Face the critics: It is fair to raise concerns about the way that aid can be misused or misguided, or ask whether it’s right to ring-fence development aid. More aid organizations should openly explain their case and stand up for what they believe in.
Listen to people on the ground: I think it’s important to talk with the people you have working on the ground and hear from them what the real problems are/what’s needed, before you get round the table in HQ and devise the comms tools to suit. Don’t assume you already know the answer, because things are rarely as simple as they seem.
Posted by sekumapter on June 5, 2013
In most of the books that i have come in touch with, the word learning literally means the acquisition of knowledge or skills through experience, practice, or study, or by being taught or measurable and relatively permanent change in behavior through experience, instruction, or study. Whereas individual learning is selective, group learning is essentially political its outcomes depend largely on power playing in the group. Learning itself cannot be measured, but its results can be. In the words of Harvard Business School psychologist Chris Argyris, learning is “detection and correction of error” where an error means “any mismatch between our intentions and what actually happens.” Human learning may occur as part of education, personal development, schooling, or training. It may be goal-oriented and may be aided by motivation.
In community structures a lot of learning takes whether in a small village meeting, sub county dialogues and even at districts. This kind of learning is in most cases not documented even though its aimed at creating a permanent positive change in a community. For example a village dialogue about eliminating defecation in water ponds will create a lasting impact in the community because one person has talked about. This kind of learning is called adaptation learning.
Darwin ‘s Adaptation theory, also known as survival theory or survival of the fittest, is an organism’s ability to adapt to changes in its environment and adjust accordingly over time. Adaptations occur over generations of a species with those traits that help an individual animal eat and mate most profusely being passed down from generation to generation until the whole species changes to be better suited to their environment.This theory explains man ‘s ability to adapt to any environment basing on what others are doing at a particular time.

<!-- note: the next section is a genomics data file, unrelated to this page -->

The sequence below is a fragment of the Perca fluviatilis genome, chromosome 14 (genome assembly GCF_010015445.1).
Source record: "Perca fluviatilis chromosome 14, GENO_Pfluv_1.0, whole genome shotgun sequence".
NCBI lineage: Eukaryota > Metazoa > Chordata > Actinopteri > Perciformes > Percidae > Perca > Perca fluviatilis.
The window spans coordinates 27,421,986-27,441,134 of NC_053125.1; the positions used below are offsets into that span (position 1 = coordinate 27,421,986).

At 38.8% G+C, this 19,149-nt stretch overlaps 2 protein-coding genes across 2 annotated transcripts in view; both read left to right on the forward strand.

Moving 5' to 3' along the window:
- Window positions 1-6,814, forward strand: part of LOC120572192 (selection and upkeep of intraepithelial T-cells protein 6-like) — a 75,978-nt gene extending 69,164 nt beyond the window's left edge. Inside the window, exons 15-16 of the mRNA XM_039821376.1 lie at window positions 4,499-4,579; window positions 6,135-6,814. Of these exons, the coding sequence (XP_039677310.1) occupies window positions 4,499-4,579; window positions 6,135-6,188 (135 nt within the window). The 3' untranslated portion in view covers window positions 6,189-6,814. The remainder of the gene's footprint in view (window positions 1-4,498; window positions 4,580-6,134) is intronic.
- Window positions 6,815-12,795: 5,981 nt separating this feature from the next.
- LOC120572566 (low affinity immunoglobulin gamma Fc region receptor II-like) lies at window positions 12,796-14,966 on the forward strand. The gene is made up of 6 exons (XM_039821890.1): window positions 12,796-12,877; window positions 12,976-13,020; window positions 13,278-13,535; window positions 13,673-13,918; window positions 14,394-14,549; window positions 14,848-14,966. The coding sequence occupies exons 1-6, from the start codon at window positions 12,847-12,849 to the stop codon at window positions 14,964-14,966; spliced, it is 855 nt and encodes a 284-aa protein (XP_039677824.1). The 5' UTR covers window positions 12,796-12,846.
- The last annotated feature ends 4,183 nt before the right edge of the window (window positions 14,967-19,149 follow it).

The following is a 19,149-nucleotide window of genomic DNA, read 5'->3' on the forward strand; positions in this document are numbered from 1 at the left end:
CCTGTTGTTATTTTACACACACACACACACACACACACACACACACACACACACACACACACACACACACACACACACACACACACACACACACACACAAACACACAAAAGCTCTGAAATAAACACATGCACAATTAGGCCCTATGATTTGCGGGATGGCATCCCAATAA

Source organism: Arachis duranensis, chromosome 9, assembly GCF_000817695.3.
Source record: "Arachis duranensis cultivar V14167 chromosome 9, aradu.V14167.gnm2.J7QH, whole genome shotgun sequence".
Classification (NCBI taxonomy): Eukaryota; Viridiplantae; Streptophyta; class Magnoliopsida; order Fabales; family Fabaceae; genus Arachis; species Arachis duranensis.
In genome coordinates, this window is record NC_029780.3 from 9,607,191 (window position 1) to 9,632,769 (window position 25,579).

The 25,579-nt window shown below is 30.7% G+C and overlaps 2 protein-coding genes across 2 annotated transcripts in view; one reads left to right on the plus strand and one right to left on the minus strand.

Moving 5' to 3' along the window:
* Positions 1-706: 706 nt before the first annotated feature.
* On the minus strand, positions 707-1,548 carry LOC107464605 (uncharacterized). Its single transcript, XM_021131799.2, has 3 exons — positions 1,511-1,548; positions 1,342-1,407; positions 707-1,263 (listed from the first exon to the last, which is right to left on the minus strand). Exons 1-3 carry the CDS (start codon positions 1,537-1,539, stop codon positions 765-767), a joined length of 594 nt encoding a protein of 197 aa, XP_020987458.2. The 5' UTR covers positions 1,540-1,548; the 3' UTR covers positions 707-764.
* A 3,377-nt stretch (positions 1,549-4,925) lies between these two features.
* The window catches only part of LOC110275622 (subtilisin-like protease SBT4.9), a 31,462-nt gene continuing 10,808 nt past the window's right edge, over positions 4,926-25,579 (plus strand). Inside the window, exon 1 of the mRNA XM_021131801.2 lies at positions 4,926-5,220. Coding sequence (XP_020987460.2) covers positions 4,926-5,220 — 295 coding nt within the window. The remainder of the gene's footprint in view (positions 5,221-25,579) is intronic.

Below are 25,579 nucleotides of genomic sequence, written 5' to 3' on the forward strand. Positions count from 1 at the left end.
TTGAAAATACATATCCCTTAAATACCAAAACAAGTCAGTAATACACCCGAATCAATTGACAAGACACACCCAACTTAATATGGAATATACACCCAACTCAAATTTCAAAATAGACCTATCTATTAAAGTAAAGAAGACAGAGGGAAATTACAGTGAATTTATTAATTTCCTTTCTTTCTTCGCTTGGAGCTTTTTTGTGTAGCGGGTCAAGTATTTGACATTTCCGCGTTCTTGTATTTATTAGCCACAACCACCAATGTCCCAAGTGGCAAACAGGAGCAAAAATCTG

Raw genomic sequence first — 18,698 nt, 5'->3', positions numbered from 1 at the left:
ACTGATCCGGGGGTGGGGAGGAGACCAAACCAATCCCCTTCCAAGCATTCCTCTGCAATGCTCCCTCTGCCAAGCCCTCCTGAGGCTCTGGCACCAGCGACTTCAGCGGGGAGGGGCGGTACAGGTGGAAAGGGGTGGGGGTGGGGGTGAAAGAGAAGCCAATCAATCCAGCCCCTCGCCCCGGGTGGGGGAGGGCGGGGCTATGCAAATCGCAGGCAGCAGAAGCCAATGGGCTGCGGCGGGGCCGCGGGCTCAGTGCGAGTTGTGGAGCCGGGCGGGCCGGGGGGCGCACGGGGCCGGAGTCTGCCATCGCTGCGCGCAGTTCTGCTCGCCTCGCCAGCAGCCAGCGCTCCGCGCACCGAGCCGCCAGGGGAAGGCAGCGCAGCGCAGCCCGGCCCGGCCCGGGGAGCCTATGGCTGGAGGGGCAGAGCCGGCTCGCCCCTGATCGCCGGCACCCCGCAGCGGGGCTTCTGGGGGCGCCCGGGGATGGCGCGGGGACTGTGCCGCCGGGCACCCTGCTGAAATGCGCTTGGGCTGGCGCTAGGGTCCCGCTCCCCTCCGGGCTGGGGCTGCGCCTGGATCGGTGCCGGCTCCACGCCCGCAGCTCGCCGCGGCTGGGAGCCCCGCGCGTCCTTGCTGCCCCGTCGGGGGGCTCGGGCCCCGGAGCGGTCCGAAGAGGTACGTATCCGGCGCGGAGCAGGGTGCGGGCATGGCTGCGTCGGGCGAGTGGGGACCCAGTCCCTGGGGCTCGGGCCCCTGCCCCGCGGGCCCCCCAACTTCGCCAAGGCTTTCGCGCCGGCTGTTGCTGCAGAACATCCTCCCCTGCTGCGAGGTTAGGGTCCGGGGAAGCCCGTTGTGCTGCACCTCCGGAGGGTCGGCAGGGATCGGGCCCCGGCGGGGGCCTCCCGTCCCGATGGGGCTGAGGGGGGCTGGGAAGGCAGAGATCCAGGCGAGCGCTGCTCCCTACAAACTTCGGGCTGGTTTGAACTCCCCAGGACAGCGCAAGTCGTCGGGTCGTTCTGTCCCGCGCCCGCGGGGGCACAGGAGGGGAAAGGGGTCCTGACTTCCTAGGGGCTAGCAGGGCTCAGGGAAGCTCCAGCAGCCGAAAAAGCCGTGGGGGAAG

The idea of Community Led total Sanitation (CLTs) which focuses on eliminating open defecation (OD) where Communities are facilitated to conduct their own appraisal and analysis of open defecation (OD) and take their own action to become ODF (open defecation free) uses the same concept of adaptation.CLTS focuses on the behavioural change needed to ensure real and sustainable improvements – investing in community mobilisation instead of hardware, and shifting the focus from toilet construction for individual households to the creation of open defecation-free villages. The big idea comes through when individuals shift from what everyone seems to used to and adapting to health sustainable ways.
Transfer of learning is the application of skill, knowledge or understanding to resolve a novel problem or situation. which happens when certain conditions are fulfilled. Research indicates that learning transfer is infrequent; most common when “… cued, primed, and guided…” and has sought to clarify what it is, and how it might be promoted through instruction. However whichever method that knowledge is transferred, adaptation is key in ensuring behaviour change at any level.
My imagination of how learning at institutional level occurs
Posted by sekumapter on May 8, 2013